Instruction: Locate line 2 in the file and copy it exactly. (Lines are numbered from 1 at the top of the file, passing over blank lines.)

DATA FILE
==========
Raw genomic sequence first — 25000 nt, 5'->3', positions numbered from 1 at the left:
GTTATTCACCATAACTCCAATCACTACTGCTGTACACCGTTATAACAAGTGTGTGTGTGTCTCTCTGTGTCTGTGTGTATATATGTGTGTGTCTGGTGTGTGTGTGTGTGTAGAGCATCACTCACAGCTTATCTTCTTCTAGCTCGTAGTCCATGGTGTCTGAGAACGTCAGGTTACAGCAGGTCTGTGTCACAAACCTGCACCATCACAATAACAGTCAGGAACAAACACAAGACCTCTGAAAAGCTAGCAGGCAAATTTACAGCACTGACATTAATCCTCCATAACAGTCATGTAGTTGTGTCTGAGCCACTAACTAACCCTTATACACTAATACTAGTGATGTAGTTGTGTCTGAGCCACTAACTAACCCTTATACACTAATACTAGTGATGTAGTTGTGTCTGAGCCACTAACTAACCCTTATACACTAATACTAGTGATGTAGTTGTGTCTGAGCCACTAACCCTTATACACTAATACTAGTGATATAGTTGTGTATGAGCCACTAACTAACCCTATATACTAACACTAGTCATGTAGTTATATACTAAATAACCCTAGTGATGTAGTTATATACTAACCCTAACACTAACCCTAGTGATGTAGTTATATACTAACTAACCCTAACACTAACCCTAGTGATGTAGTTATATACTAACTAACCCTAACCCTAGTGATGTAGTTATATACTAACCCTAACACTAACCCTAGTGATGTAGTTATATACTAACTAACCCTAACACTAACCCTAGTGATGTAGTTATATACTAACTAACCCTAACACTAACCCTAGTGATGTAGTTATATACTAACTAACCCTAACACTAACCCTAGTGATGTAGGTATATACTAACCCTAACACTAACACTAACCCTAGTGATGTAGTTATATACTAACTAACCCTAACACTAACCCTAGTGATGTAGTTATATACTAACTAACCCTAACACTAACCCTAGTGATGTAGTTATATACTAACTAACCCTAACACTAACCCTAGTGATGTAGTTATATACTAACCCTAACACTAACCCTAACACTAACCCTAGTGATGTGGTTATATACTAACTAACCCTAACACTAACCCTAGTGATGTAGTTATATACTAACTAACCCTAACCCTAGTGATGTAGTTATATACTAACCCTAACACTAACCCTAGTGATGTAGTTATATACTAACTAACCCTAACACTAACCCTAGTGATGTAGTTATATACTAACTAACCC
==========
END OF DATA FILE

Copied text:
GTTATTCACCATAACTCCAATCACTACTGCTGTACACCGTTATAACAAGTGTGTGTGTGTCTCTCTGTGTCTGTGTGTATATATGTGTGTGTCTGGTGTGTGTGTGTGTGTAGAGCATCACTCACAGCTTATCTTCTTCTAGCTCGTAGTCCATGGTGTCTGAGAACGTCAGGTTACAGCAGGTCTGTGTCACAAACCTGCACCATCACAATAACAGTCAGGAACAAACACAAGACCTCTGAAAAGCTAGCAGGCAAATTTACAGCACTGACATTAATCCTCCATAACAGTCATGTAGTTGTGTCTGAGCCACTAACTAACCCTTATACACTAATACTAGTGATGTAGTTGTGTCTGAGCCACTAACTAACCCTTATACACTAATACTAGTGATGTAGTTGTGTCTGAGCCACTAACTAACCCTTATACACTAATACTAGTGATGTAGTTGTGTCTGAGCCACTAACCCTTATACACTAATACTAGTGATATAGTTGTGTATGAGCCACTAACTAACCCTATATACTAACACTAGTCATGTAGTTATATACTAAATAACCCTAGTGATGTAGTTATATACTAACCCTAACACTAACCCTAGTGATGTAGTTATATACTAACTAACCCTAACACTAACCCTAGTGATGTAGTTATATACTAACTAACCCTAACCCTAGTGATGTAGTTATATACTAACCCTAACACTAACCCTAGTGATGTAGTTATATACTAACTAACCCTAACACTAACCCTAGTGATGTAGTTATATACTAACTAACCCTAACACTAACCCTAGTGATGTAGTTATATACTAACTAACCCTAACACTAACCCTAGTGATGTAGGTATATACTAACCCTAACACTAACACTAACCCTAGTGATGTAGTTATATACTAACTAACCCTAACACTAACCCTAGTGATGTAGTTATATACTAACTAACCCTAACACTAACCCTAGTGATGTAGTTATATACTAACTAACCCTAACACTAACCCTAGTGATGTAGTTATATACTAACCCTAACACTAACCCTAACACTAACCCTAGTGATGTGGTTATATACTAACTAACCCTAACACTAACCCTAGTGATGTAGTTATATACTAACTAACCCTAACCCTAGTGATGTAGTTATATACTAACCCTAACACTAACCCTAGTGATGTAGTTATATACTAACTAACCCTAACACTAACCCTAGTGATGTAGTTATATACTAACTAACCC